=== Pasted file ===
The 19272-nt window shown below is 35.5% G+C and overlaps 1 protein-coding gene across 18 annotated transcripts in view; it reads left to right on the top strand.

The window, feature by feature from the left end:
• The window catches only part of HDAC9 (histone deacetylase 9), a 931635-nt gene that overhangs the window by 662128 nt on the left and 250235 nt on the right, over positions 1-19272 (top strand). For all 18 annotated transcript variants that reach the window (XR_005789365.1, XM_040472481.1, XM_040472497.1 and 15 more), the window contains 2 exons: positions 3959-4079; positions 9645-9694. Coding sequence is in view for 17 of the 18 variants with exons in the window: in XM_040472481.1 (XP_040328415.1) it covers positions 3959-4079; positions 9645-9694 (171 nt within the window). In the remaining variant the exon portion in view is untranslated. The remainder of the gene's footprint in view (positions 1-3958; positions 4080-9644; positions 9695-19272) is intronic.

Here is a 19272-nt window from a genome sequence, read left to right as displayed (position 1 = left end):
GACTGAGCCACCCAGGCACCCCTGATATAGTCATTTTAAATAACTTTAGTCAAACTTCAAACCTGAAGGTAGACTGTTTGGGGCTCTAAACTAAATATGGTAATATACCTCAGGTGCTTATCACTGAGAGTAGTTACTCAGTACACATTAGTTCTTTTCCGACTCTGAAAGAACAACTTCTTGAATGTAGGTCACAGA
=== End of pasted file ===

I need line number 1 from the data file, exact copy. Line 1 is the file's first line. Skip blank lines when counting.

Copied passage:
The 19272-nt window shown below is 35.5% G+C and overlaps 1 protein-coding gene across 18 annotated transcripts in view; it reads left to right on the top strand.